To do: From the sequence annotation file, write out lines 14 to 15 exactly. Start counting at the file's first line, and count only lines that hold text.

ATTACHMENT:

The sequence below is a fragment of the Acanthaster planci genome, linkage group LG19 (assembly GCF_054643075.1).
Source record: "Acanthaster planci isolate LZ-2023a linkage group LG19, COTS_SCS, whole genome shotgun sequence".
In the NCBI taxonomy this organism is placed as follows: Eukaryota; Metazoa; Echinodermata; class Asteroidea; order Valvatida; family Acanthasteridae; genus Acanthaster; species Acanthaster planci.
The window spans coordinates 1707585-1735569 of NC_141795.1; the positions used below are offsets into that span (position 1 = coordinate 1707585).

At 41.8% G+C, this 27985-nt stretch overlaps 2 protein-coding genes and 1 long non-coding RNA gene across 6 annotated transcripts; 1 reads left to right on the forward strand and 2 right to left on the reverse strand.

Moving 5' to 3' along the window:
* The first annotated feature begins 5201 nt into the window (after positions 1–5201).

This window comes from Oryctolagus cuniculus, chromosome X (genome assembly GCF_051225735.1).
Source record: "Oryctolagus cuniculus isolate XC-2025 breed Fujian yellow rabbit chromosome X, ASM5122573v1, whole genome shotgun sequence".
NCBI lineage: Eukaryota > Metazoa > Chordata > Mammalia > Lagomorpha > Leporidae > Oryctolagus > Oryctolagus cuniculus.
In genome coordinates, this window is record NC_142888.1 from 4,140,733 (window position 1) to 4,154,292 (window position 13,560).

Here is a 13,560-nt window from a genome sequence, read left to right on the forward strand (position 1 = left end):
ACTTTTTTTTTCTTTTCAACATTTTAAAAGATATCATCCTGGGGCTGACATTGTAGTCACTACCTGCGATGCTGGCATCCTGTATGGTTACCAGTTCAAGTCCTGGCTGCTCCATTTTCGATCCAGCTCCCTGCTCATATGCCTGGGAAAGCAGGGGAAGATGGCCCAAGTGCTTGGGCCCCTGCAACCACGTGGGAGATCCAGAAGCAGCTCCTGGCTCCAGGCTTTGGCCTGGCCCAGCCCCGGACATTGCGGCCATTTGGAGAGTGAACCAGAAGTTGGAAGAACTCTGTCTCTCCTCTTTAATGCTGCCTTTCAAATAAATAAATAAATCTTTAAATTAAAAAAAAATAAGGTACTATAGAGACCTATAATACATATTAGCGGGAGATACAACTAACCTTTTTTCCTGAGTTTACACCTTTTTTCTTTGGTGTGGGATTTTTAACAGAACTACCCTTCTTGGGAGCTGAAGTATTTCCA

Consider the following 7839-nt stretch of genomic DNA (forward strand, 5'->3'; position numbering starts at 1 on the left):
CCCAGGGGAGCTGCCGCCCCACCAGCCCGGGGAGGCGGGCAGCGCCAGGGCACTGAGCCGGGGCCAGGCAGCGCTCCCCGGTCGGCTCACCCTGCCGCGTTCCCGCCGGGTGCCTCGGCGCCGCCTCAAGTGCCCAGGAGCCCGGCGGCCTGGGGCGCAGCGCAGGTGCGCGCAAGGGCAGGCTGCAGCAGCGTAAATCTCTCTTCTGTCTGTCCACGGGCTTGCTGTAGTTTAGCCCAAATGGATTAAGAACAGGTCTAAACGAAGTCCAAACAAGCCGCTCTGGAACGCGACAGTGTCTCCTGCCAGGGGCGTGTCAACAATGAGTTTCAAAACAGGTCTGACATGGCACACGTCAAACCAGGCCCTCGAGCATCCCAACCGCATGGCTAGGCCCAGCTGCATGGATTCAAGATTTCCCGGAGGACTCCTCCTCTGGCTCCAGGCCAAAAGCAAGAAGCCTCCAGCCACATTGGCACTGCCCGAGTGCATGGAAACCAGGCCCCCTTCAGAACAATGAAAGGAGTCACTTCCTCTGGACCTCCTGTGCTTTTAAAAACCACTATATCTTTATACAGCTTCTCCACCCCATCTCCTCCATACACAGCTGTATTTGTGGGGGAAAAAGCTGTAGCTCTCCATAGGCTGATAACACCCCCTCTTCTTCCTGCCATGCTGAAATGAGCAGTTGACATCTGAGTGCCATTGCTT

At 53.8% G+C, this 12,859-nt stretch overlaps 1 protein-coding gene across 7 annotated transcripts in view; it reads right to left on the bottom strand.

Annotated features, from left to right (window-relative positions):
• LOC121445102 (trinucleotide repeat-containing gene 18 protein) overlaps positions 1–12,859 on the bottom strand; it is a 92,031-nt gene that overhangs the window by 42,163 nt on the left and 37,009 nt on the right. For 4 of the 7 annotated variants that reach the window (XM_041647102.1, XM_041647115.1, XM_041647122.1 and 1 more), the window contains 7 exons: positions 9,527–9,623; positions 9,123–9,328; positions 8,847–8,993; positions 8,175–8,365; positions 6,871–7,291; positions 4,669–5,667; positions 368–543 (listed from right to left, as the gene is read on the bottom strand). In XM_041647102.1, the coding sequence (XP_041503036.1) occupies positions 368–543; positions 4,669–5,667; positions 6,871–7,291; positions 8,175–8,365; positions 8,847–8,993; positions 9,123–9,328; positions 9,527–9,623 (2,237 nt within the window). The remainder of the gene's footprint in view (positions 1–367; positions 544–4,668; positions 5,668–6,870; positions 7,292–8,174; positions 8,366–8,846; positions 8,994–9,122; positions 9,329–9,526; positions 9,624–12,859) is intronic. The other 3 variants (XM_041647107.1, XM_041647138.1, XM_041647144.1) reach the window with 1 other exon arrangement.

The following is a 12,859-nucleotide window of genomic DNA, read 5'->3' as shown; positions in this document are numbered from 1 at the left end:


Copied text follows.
Consider the following 7839-nt stretch of genomic DNA (forward strand, 5'->3'; position numbering starts at 1 on the left):
CCCAGGGGAGCTGCCGCCCCACCAGCCCGGGGAGGCGGGCAGCGCCAGGGCACTGAGCCGGGGCCAGGCAGCGCTCCCCGGTCGGCTCACCCTGCCGCGTTCCCGCCGGGTGCCTCGGCGCCGCCTCAAGTGCCCAGGAGCCCGGCGGCCTGGGGCGCAGCGCAGGTGCGCGCAAGGGCAGGCTGCAGCAGCGTAAATCTCTCTTCTGTCTGTCCACGGGCTTGCTGTAGTTTAGCCCAAATGGATTAAGAACAGGTCTAAACGAAGTCCAAACAAGCCGCTCTGGAACGCGACAGTGTCTCCTGCCAGGGGCGTGTCAACAATGAGTTTCAAAACAGGTCTGACATGGCACACGTCAAACCAGGCCCTCGAGCATCCCAACCGCATGGCTAGGCCCAGCTGCATGGATTCAAGATTTCCCGGAGGACTCCTCCTCTGGCTCCAGGCCAAAAGCAAGAAGCCTCCAGCCACATTGGCACTGCCCGAGTGCATGGAAACCAGGCCCCCTTCAGAACAATGAAAGGAGTCACTTCCTCTGGACCTCCTGTGCTTTTAAAAACCACTATATCTTTATACAGCTTCTCCACCCCATCTCCTCCATACACAGCTGTATTTGTGGGGGAAAAAGCTGTAGCTCTCCATAGGCTGATAACACCCCCTCTTCTTCCTGCCATGCTGAAATGAGCAGTTGACATCTGAGTGCCATTGCTT